A proper lightning protection scheme requires that you take all cables entering your station, including the feedline, AC mains, ethernet, telephone, and anything else, and passing them through a common ground point which is bonded really well with the Earth (read: multiple ground rods, wide, short copper strap). With only one ground connection, there's no path through your equipment, only around it.

This is costly and time consuming, and given your specific situation (relatively small VHF antenna on what I assume isn't an especially large tower, in a region with rare lightning) it may be difficult to justify the expense and effort.

If you don't add more grounds (such as B in the diagram above), then you can be reasonably protected by disconnecting the feedline. Your station at least won't be any more vulnerable than any other device you leaved plugged into mains, like your TV.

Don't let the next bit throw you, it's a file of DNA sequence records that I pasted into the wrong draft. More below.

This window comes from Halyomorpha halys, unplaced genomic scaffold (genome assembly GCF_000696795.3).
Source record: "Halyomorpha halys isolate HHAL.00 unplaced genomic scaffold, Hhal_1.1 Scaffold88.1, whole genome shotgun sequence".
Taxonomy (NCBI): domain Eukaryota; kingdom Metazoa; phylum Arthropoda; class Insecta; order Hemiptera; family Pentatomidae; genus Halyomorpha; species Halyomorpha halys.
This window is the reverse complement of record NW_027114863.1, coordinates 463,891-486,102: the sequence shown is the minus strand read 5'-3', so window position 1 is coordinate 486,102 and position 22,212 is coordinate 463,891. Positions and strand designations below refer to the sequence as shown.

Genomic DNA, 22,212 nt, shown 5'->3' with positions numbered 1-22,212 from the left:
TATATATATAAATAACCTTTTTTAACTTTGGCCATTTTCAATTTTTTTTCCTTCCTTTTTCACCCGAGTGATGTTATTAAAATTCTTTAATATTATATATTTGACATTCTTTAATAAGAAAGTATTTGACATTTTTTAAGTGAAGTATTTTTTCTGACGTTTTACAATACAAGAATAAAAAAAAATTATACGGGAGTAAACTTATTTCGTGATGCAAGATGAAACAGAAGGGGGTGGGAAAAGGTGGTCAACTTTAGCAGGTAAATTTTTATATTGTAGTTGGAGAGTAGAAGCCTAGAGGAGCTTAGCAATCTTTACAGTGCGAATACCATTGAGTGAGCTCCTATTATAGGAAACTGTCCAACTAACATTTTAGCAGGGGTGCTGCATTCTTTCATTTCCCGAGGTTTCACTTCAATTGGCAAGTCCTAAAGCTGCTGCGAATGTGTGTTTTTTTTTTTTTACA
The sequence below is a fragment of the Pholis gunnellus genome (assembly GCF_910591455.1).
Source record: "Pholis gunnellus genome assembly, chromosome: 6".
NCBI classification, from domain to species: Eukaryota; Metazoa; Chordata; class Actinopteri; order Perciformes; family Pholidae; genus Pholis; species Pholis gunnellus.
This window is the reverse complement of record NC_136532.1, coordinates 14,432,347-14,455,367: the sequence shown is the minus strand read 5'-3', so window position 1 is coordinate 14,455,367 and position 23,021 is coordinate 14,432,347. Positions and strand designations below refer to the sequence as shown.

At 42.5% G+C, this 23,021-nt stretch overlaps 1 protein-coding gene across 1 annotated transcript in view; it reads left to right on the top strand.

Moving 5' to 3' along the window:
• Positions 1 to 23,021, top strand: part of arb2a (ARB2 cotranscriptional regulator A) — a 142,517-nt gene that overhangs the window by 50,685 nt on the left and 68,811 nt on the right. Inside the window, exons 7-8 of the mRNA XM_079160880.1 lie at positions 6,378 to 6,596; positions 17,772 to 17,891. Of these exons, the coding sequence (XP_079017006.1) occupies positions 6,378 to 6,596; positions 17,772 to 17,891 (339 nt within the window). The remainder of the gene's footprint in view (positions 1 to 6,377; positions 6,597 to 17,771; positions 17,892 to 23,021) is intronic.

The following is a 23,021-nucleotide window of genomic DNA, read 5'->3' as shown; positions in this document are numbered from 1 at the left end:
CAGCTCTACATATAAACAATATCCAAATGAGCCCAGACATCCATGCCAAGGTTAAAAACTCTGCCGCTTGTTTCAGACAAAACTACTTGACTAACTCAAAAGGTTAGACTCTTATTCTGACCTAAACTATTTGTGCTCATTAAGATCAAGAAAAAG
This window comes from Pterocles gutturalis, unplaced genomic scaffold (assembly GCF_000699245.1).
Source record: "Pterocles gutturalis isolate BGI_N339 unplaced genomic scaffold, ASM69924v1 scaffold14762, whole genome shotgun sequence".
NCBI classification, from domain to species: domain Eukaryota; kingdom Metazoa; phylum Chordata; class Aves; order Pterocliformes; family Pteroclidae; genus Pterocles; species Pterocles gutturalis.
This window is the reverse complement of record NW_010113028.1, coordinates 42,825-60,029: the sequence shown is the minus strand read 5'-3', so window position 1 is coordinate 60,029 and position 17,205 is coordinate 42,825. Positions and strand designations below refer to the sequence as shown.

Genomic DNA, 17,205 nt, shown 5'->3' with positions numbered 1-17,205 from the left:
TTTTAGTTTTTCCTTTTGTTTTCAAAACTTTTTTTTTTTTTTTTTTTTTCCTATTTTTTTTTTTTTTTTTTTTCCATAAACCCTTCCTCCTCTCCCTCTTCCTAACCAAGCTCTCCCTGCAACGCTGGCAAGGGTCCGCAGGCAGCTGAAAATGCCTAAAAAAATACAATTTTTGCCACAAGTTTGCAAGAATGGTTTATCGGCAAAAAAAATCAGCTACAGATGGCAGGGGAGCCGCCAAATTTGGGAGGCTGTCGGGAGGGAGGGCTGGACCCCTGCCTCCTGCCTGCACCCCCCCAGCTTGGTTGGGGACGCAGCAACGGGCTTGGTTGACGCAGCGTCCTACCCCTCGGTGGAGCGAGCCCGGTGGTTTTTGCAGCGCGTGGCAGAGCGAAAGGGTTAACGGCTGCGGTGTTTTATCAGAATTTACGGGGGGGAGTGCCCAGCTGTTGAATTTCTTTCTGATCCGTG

• $\begingroup$ Thanks for the great answer -- you've validated what I thought, that I shouldn't create a separate antenna ground system separate from the building ground. ANd you're right that the VHF antenna is relatively small and low. Keeping the station disconnected from the antenna when not in use (and especially if lightning is in the forecast) is not a problem. $\endgroup$
    – Johnny
    Commented Feb 26, 2014 at 21:45

Given what you have presented, yes, put a ground rod down and bond the mast to it. It would also be a good idea to attach a ground wire from the radio (one of the mounting screws will do) to this same ground rod. Your power supply should have a 3 pin plug on it for connection to the building AC; one of these pins (usually the round one) should be the "safety" ground running back to the distribution panel and its earth ground. You should have no trouble here unless you mount your radio to the power supply (keep them isolated from each other).